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A randomized trial of PHOTOdynamic surgery in non–muscle-invasive bladder cancer

Publication: NEJM Evidence, September 2022


Recurrence of non–muscle-invasive bladder cancer (NMIBC) is common after transurethral resection of bladder tumor (TURBT). Photodynamic diagnosis (PDD) provides better diagnostic accuracy and more complete tumor resection and may reduce recurrence. However, there is limited evidence on the longer-term clinical effectiveness and cost-effectiveness of PDD-guided resection.


In this pragmatic, open-label, parallel-group randomized trial conducted in 22 U.K. National Health Service hospitals, we recruited participants with a suspected first diagnosis of NMIBC at intermediate or high risk for recurrence on the basis of routine visual assessment before being listed for TURBT. Participants were assigned (1:1) to PDD-guided TURBT or to standard white light (WL)–guided TURBT. The primary clinical outcome was time to recurrence at 3 years of follow-up, analyzed by modified intention to treat.


A total of 538 participants were enrolled (269 in each group), and 112 participants without histologic confirmation of NMIBC or who had had cystectomy were excluded. After 44 months’ median follow-up, 86 of 209 in the PDD group and 84 of 217 in the WL group had recurrences. The hazard ratio for recurrence was 0.94 (95% confidence interval [CI], 0.69 to 1.28; P=0.70). Three-year recurrence-free rates were 57.8% (95% CI, 50.7 to 64.2) and 61.6% (95% CI, 54.7 to 67.8) in the PDD and WL groups, respectively, with an absolute difference of −3.8 percentage points (95% CI, −13.37 to 5.59) favoring PDD. Adverse events occurred in less than 2% of participants, and rates were similar in both groups, as was health-related quality of life. PDD-guided TURBT was £876 (95% CI, −766 to 2518; P=0.591) more costly than WL-guided TURBT over a 3-year follow-up, with no evidence of a difference in quality-adjusted life years (−0.007; 95% CI, −0.133 to 0.119; P=0.444).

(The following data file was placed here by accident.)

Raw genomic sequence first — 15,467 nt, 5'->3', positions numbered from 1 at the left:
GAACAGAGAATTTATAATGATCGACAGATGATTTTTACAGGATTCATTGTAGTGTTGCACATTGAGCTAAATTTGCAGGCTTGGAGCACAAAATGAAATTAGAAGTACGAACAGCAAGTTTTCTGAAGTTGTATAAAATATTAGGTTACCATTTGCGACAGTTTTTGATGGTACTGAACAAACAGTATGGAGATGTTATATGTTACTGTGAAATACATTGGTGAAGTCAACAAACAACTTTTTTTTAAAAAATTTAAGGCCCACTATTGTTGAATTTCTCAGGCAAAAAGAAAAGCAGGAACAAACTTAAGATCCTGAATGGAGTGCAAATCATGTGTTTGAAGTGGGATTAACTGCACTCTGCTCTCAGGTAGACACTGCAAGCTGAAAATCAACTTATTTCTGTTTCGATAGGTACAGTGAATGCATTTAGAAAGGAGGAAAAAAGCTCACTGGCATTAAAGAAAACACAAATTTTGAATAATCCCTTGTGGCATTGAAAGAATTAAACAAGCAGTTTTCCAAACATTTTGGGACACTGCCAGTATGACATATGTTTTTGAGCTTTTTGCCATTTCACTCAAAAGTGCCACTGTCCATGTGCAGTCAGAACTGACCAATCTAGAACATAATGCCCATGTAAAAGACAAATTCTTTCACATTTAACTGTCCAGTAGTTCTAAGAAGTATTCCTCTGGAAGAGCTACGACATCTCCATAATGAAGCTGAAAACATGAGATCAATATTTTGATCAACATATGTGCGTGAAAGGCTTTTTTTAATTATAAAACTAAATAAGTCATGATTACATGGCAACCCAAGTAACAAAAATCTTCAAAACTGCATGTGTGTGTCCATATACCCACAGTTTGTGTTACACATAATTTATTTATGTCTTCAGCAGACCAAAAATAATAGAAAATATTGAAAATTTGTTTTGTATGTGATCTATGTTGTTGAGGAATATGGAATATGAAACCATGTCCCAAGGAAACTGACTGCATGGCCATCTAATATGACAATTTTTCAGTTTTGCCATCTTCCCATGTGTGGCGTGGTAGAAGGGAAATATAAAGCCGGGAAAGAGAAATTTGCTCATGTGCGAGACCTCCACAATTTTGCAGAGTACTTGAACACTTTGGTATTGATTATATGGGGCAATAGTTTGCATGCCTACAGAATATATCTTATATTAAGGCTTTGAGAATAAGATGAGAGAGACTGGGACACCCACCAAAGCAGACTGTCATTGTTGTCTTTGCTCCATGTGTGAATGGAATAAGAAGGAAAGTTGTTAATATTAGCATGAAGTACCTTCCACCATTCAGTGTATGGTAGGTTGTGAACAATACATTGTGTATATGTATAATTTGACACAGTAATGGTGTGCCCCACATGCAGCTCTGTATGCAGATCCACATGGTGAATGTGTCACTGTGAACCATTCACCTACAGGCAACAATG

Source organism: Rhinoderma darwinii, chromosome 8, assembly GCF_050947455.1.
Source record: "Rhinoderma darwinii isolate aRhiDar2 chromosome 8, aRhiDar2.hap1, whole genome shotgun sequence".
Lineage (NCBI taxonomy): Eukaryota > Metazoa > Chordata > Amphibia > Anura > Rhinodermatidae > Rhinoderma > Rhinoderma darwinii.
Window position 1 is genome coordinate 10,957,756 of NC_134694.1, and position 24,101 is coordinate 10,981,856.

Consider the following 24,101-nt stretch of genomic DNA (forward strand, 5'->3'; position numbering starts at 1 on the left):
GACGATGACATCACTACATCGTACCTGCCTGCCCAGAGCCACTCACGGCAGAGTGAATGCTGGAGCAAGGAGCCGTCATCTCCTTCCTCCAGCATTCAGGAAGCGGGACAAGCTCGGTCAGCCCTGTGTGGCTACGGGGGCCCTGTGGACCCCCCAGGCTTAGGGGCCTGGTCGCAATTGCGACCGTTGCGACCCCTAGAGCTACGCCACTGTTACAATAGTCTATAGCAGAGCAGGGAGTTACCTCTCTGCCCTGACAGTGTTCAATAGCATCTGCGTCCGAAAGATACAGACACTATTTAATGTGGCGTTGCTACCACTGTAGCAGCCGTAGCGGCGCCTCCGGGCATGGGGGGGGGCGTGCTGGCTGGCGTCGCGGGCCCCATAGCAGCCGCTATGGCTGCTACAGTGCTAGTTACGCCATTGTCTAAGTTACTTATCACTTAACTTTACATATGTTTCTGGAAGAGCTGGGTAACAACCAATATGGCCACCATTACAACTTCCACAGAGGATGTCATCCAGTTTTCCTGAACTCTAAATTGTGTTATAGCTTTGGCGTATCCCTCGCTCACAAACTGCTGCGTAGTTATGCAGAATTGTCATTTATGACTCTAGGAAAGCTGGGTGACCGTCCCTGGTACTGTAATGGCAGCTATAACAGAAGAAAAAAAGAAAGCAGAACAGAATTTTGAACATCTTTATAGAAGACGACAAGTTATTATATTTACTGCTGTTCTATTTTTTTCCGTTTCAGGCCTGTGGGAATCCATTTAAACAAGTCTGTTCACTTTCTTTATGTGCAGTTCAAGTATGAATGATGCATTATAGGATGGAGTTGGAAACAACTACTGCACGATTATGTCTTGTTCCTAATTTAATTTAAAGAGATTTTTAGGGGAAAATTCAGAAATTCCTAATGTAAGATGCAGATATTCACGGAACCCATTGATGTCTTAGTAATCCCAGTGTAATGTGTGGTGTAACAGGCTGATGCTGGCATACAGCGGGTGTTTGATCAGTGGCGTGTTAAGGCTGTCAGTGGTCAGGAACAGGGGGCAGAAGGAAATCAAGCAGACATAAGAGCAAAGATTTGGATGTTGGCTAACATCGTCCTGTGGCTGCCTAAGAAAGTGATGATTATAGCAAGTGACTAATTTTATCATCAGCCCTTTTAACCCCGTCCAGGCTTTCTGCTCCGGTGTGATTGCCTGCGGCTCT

PDD-guided TURBT did not reduce recurrence rates, nor was it cost-effective compared with WL at 3 years. (Funded by the National Institute for Health and Care Research Health Technology Assessment program; ISRCTN number, ISRCTN84013636.)